In an instant, he says, the creature—which the Magee family now refers to as “Mo”—leaped straight up and over the roughly eight-foot-high creek bank.

“It could have been a split-second. It could have been 20 minutes,” William says. “You’re looking at something you’re told doesn’t exist. But it’s looking at you.”

His first reaction was fear—not necessarily feeling threatened, but similar to the feeling of unknowing, like hearing something bump in a dark house. His son-in-law, Ben, confirmed also seeing it on Valentine’s Day 2015, getting a good look at their Mo as it ran and passed under a powerful dusk-to-dawn light across the road.

“I’ve seen this thing with my own eyes. Had I not seen it with my own eyes, I’d be a little skeptical.” Cryptozoologist and bigfoot researcher William Magee

William’s grandfather, an avid hunter, trapper, and outdoorsman, had reported multiple encounters with Mo during the years, and William’s father also had similar stories. Other visitors to the Magee property have seen the unidentified creature, which seems to disappear for a few years at a time, leading William to conclude—as other bigfoot enthusiasts have done—that the unidentified something is migratory.

One Facebook page devoted to bigfoot researchers and devotees features a bigfoot migration map, among other details that paint a picture of bigfoot diet, habitat, breeding, and more. As expected, those pages and groups have their share of skeptics even within the ranks.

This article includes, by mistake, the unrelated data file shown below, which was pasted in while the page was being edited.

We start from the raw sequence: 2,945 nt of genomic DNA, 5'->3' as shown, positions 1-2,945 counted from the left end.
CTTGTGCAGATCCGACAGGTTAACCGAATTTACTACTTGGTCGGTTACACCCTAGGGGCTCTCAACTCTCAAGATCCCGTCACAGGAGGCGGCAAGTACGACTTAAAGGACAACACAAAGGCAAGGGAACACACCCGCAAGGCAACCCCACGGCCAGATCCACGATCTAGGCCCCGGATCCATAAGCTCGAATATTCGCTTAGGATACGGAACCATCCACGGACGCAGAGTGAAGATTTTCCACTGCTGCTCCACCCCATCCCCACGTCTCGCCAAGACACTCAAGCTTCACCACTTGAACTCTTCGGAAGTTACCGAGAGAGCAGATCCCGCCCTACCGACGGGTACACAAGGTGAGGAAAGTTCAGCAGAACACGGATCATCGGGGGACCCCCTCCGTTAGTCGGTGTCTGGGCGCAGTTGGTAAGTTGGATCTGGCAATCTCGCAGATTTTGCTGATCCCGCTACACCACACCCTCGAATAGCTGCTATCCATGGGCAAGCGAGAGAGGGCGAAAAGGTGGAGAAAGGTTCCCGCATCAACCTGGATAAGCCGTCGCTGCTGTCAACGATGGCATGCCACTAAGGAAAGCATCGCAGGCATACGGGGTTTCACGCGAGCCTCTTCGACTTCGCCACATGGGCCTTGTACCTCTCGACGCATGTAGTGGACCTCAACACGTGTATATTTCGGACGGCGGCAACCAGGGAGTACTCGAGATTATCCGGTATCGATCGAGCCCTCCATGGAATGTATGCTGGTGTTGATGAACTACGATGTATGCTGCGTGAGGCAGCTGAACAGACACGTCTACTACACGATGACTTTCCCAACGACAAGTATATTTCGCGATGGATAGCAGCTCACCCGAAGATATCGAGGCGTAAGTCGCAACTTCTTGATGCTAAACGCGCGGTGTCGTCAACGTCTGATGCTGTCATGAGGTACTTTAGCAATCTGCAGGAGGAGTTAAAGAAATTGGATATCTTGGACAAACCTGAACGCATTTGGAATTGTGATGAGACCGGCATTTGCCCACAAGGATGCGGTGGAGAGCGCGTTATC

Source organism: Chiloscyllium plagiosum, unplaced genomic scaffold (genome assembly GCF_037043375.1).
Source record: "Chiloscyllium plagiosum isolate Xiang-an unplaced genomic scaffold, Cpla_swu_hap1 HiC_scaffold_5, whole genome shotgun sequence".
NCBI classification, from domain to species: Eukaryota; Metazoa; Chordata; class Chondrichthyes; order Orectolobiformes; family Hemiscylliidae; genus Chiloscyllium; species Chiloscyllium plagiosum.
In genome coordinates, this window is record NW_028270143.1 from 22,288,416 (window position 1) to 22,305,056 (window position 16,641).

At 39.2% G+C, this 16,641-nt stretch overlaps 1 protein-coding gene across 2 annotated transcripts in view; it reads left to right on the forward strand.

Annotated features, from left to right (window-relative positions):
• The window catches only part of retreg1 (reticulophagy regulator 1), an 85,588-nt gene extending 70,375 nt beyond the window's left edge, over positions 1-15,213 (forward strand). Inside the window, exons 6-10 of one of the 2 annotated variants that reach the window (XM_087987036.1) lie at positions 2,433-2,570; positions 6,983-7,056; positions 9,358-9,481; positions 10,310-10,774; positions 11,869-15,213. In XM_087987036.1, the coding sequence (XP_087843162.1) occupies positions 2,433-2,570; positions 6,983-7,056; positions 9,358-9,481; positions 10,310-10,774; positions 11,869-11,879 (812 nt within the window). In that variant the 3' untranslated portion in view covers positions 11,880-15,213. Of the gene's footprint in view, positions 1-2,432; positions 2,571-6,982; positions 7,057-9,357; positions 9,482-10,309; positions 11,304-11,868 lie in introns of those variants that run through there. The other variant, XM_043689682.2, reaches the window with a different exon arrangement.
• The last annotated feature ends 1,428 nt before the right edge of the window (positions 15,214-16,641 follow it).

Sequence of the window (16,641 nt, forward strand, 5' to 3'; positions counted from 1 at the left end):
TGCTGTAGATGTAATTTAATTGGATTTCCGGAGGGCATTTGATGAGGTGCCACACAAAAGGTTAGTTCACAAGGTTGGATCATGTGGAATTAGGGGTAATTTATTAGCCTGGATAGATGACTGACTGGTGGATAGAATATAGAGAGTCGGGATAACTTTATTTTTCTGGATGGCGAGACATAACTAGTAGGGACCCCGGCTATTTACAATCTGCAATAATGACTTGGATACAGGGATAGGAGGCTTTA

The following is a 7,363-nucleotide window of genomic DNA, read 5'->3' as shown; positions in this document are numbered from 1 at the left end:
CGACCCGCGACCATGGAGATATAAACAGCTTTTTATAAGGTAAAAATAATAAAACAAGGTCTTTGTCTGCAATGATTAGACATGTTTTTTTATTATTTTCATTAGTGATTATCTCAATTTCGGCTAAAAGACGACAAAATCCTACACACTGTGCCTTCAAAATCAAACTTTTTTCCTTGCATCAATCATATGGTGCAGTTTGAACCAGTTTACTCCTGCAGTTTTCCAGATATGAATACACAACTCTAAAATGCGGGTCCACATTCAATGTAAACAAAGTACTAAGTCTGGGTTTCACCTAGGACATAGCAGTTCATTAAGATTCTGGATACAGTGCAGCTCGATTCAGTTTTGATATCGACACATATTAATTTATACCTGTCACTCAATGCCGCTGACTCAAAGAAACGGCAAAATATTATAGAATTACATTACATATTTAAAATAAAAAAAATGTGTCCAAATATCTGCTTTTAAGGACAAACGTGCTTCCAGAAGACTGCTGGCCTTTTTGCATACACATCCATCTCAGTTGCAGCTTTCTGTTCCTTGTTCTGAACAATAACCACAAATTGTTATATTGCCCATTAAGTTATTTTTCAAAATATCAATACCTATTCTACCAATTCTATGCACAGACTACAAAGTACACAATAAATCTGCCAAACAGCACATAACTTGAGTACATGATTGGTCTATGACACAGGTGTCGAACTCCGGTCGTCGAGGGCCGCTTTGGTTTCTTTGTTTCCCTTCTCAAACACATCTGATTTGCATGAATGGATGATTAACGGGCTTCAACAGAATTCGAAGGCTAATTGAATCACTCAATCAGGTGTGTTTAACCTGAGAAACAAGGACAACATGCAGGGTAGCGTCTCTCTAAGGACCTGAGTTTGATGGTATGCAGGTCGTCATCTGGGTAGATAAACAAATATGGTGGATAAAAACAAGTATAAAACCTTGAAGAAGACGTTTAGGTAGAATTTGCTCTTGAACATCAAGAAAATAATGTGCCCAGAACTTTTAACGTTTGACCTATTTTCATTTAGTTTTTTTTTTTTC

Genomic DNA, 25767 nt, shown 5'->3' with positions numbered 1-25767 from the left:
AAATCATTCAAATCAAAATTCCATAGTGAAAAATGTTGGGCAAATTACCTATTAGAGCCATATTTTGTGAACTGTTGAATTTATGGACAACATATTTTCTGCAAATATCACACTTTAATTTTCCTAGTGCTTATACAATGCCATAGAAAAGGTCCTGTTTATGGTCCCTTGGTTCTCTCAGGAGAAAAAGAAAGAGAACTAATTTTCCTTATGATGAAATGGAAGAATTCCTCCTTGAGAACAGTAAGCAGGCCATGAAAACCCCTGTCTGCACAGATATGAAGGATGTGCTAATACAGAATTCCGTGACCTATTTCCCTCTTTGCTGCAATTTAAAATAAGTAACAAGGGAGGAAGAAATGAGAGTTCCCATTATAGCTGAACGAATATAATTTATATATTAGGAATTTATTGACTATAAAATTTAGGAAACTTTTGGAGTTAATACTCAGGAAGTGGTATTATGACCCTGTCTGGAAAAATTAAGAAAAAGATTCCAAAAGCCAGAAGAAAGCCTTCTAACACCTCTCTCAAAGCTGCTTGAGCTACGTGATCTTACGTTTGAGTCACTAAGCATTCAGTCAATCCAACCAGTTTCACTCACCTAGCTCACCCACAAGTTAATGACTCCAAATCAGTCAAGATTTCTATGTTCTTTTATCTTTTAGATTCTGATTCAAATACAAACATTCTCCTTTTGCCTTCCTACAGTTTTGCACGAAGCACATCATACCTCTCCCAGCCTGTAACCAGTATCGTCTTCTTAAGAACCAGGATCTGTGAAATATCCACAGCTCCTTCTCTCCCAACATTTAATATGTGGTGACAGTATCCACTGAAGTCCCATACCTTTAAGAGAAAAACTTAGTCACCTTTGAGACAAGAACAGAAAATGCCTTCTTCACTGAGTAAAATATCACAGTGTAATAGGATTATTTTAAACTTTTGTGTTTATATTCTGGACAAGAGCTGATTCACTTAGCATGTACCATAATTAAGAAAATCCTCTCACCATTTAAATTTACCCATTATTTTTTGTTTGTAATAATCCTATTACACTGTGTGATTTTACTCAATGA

On one page, an individual posted a brief story about his suspicion that there were “several members of a bigfoot family” near his property. One of the first comments to follow announced, “I just found a nest of leprechauns in my backyard.” And then, “Are they Stephen King leprechauns or Lucky Charms leprechauns?” That’s par for the course, William says.

“People don’t want to talk about it,” he says. “People will think you’re crazy or you’ll be laughed at.” William, 51, is an aviation boatswain’s mate and aircraft mechanic with the Navy Reserves.

“I’ve seen this thing with my own eyes,” William says. “Had I not seen it with my own eyes, I’d be a little skeptical.”

The Louisiana Area Historical Museum has a Mo Mo display, but museum treasurer Linda Beer says, “Louisiana’s history runs much deeper than the few months in 1972 when people were afraid to go outside at night.” Among other displays are historic Civil War era flags and the stories behind them, as well as a 32-star US flag from 1858—the only year there was a 32-star flag.

‘There’s No Scientific Evidence’

In nearby Lincoln County, most notably at or around Cuivre River State Park, published news reports have chronicled such sightings in the past year. At least three people have reported sighting a bigfoot-like creature at Bowling Green Lake in the last three years. Missouri radio broadcasts and newspaper reports have dotted the news feed with sightings and mysterious encounters throughout the state in the first six months of 2022.